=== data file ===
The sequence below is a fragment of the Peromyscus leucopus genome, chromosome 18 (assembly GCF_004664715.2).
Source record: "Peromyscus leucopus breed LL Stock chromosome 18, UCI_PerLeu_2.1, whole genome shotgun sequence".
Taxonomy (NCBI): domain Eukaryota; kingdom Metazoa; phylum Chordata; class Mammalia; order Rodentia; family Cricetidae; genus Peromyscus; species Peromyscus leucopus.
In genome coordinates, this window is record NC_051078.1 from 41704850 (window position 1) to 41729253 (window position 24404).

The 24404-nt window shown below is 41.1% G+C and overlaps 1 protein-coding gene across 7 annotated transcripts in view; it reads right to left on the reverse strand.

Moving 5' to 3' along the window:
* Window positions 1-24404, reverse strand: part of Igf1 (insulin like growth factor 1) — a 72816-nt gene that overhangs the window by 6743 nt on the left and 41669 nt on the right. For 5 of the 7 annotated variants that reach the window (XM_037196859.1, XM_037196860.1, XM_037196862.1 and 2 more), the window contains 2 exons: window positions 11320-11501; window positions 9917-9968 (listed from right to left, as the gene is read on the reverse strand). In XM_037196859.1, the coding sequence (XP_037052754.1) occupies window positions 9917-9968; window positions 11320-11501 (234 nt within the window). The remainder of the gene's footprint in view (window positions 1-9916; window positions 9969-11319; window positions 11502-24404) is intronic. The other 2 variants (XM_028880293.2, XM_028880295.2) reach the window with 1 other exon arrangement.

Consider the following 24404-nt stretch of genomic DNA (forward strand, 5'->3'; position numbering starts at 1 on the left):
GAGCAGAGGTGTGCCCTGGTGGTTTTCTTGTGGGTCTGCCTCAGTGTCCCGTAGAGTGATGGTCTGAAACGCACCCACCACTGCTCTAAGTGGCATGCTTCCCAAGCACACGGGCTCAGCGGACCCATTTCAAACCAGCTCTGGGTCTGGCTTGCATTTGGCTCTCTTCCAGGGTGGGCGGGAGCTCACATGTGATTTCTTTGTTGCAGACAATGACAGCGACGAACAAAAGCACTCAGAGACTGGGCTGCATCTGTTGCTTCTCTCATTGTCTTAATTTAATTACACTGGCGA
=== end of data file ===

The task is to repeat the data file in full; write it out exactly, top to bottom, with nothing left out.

The sequence below is a fragment of the Peromyscus leucopus genome, chromosome 18 (assembly GCF_004664715.2).
Source record: "Peromyscus leucopus breed LL Stock chromosome 18, UCI_PerLeu_2.1, whole genome shotgun sequence".
Taxonomy (NCBI): domain Eukaryota; kingdom Metazoa; phylum Chordata; class Mammalia; order Rodentia; family Cricetidae; genus Peromyscus; species Peromyscus leucopus.
In genome coordinates, this window is record NC_051078.1 from 41704850 (window position 1) to 41729253 (window position 24404).

The 24404-nt window shown below is 41.1% G+C and overlaps 1 protein-coding gene across 7 annotated transcripts in view; it reads right to left on the reverse strand.

Moving 5' to 3' along the window:
* Window positions 1-24404, reverse strand: part of Igf1 (insulin like growth factor 1) — a 72816-nt gene that overhangs the window by 6743 nt on the left and 41669 nt on the right. For 5 of the 7 annotated variants that reach the window (XM_037196859.1, XM_037196860.1, XM_037196862.1 and 2 more), the window contains 2 exons: window positions 11320-11501; window positions 9917-9968 (listed from right to left, as the gene is read on the reverse strand). In XM_037196859.1, the coding sequence (XP_037052754.1) occupies window positions 9917-9968; window positions 11320-11501 (234 nt within the window). The remainder of the gene's footprint in view (window positions 1-9916; window positions 9969-11319; window positions 11502-24404) is intronic. The other 2 variants (XM_028880293.2, XM_028880295.2) reach the window with 1 other exon arrangement.

Consider the following 24404-nt stretch of genomic DNA (forward strand, 5'->3'; position numbering starts at 1 on the left):
GAGCAGAGGTGTGCCCTGGTGGTTTTCTTGTGGGTCTGCCTCAGTGTCCCGTAGAGTGATGGTCTGAAACGCACCCACCACTGCTCTAAGTGGCATGCTTCCCAAGCACACGGGCTCAGCGGACCCATTTCAAACCAGCTCTGGGTCTGGCTTGCATTTGGCTCTCTTCCAGGGTGGGCGGGAGCTCACATGTGATTTCTTTGTTGCAGACAATGACAGCGACGAACAAAAGCACTCAGAGACTGGGCTGCATCTGTTGCTTCTCTCATTGTCTTAATTTAATTACACTGGCGA